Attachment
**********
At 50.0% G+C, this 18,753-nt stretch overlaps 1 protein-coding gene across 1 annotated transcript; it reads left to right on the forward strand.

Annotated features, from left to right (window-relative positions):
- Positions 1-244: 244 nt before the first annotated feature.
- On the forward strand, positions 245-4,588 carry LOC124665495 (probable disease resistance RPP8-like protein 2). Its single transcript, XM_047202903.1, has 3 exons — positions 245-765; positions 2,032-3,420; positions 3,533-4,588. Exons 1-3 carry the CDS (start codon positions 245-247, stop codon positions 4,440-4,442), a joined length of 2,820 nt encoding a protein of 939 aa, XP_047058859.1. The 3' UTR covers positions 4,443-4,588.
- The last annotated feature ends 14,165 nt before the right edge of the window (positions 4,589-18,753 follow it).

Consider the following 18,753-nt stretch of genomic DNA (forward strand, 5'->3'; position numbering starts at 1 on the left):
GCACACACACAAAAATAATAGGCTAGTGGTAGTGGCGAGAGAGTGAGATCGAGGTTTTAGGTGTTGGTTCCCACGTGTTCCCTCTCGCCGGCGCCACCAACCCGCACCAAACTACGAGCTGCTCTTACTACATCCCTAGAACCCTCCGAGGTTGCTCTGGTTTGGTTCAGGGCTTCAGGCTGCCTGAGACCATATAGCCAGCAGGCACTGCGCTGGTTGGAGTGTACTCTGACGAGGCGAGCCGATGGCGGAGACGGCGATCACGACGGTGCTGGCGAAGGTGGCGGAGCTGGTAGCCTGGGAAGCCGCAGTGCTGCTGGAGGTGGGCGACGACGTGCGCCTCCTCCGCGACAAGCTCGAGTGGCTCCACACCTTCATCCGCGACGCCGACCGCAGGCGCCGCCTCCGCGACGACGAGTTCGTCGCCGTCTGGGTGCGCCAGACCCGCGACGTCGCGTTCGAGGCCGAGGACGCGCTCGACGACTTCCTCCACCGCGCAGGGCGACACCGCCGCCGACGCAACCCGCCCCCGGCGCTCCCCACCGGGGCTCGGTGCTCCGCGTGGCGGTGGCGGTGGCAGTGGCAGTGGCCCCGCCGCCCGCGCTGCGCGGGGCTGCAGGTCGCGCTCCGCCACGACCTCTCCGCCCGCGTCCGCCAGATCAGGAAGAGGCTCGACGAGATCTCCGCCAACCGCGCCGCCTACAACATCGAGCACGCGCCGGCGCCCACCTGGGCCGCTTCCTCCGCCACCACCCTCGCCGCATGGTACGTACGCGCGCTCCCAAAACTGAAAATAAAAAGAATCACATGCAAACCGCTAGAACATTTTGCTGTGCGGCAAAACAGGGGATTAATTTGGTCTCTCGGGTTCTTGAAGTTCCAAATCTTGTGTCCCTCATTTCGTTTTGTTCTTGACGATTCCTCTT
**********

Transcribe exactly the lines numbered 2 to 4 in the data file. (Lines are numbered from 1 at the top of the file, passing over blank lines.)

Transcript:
Annotated features, from left to right (window-relative positions):
- Positions 1-244: 244 nt before the first annotated feature.
- On the forward strand, positions 245-4,588 carry LOC124665495 (probable disease resistance RPP8-like protein 2). Its single transcript, XM_047202903.1, has 3 exons — positions 245-765; positions 2,032-3,420; positions 3,533-4,588. Exons 1-3 carry the CDS (start codon positions 245-247, stop codon positions 4,440-4,442), a joined length of 2,820 nt encoding a protein of 939 aa, XP_047058859.1. The 3' UTR covers positions 4,443-4,588.